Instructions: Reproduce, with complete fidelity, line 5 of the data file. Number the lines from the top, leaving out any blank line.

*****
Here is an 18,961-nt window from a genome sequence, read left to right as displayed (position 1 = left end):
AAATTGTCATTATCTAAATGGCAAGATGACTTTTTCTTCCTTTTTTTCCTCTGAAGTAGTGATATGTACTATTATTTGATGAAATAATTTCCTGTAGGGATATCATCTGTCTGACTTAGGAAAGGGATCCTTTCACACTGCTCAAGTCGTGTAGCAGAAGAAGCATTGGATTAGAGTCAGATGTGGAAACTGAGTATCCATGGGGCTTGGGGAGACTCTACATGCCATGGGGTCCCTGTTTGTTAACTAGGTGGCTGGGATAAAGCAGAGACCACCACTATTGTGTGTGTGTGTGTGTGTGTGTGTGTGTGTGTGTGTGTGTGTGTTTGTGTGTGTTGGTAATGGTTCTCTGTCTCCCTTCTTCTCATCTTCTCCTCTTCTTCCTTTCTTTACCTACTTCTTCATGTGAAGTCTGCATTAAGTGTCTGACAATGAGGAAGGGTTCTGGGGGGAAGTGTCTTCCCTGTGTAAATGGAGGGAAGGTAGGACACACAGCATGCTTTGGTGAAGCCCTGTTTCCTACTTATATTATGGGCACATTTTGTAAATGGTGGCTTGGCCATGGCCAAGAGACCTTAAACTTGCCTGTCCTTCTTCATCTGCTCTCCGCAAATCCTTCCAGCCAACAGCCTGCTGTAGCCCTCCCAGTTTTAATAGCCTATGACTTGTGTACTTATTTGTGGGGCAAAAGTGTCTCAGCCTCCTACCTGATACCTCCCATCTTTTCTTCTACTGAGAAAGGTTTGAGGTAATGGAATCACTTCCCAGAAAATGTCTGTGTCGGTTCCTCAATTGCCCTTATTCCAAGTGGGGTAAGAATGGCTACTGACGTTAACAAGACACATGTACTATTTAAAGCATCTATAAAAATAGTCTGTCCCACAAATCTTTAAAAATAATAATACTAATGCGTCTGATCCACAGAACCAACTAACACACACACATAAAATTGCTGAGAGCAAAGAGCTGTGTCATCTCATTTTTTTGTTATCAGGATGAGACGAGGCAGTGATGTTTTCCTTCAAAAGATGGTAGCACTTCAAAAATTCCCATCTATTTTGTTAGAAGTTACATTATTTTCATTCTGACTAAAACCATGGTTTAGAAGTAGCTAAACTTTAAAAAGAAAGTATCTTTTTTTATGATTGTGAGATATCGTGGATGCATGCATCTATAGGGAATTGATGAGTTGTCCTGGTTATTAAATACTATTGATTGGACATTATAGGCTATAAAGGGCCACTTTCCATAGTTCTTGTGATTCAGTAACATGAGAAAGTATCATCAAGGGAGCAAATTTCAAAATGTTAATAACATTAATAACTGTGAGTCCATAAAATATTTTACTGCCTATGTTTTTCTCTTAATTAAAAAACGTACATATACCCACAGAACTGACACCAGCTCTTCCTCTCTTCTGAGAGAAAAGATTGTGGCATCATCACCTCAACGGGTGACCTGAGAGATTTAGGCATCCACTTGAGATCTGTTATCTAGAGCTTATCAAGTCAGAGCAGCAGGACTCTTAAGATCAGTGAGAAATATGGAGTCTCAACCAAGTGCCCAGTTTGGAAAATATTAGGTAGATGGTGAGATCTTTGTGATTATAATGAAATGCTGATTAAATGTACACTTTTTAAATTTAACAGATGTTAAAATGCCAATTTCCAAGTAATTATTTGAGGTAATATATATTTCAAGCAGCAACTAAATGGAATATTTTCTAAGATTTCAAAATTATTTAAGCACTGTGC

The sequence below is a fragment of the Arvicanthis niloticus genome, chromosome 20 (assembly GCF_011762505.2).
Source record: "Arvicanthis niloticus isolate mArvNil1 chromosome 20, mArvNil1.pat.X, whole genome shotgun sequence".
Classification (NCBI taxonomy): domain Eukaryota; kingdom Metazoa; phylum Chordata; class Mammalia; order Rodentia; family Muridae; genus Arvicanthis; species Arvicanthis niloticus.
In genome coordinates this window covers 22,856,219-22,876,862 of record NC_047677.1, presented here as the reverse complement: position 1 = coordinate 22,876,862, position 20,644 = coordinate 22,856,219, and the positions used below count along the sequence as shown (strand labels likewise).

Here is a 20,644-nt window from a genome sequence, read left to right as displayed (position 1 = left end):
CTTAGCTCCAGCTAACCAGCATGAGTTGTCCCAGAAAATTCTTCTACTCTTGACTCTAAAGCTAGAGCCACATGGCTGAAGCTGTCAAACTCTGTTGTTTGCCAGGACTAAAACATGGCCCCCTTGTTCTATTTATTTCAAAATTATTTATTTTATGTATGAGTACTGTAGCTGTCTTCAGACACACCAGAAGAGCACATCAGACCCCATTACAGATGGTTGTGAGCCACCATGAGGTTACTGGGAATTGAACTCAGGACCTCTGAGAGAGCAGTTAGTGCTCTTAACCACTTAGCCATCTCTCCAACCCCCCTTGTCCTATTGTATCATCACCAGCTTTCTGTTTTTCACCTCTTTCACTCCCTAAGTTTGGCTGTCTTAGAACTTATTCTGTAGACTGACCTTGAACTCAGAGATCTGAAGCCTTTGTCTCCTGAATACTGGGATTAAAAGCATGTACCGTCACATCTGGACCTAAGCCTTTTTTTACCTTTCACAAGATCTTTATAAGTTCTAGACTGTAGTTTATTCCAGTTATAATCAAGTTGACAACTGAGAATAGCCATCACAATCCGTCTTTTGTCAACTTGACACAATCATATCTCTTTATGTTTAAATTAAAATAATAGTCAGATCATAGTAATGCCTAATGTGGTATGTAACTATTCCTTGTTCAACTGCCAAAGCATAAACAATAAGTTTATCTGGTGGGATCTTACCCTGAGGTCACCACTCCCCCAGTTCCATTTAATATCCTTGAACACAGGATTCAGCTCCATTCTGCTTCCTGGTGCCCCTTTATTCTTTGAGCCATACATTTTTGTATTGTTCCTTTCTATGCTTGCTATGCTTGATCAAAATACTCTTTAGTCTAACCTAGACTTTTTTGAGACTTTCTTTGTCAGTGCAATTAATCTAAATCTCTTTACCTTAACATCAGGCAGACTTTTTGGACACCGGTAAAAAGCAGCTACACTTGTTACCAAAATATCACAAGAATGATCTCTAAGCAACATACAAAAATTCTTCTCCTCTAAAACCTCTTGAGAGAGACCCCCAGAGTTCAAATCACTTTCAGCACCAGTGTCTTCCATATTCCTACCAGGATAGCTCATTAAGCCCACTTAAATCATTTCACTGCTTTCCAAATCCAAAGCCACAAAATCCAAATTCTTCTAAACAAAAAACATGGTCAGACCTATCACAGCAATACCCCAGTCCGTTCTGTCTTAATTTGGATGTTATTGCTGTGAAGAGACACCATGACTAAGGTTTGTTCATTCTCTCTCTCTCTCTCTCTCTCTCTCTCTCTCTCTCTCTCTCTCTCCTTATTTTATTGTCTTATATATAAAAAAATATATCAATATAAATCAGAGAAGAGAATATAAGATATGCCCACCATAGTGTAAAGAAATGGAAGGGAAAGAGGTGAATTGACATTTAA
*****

Classification (NCBI taxonomy): domain Eukaryota; kingdom Metazoa; phylum Chordata; class Mammalia; order Rodentia; family Muridae; genus Arvicanthis; species Arvicanthis niloticus.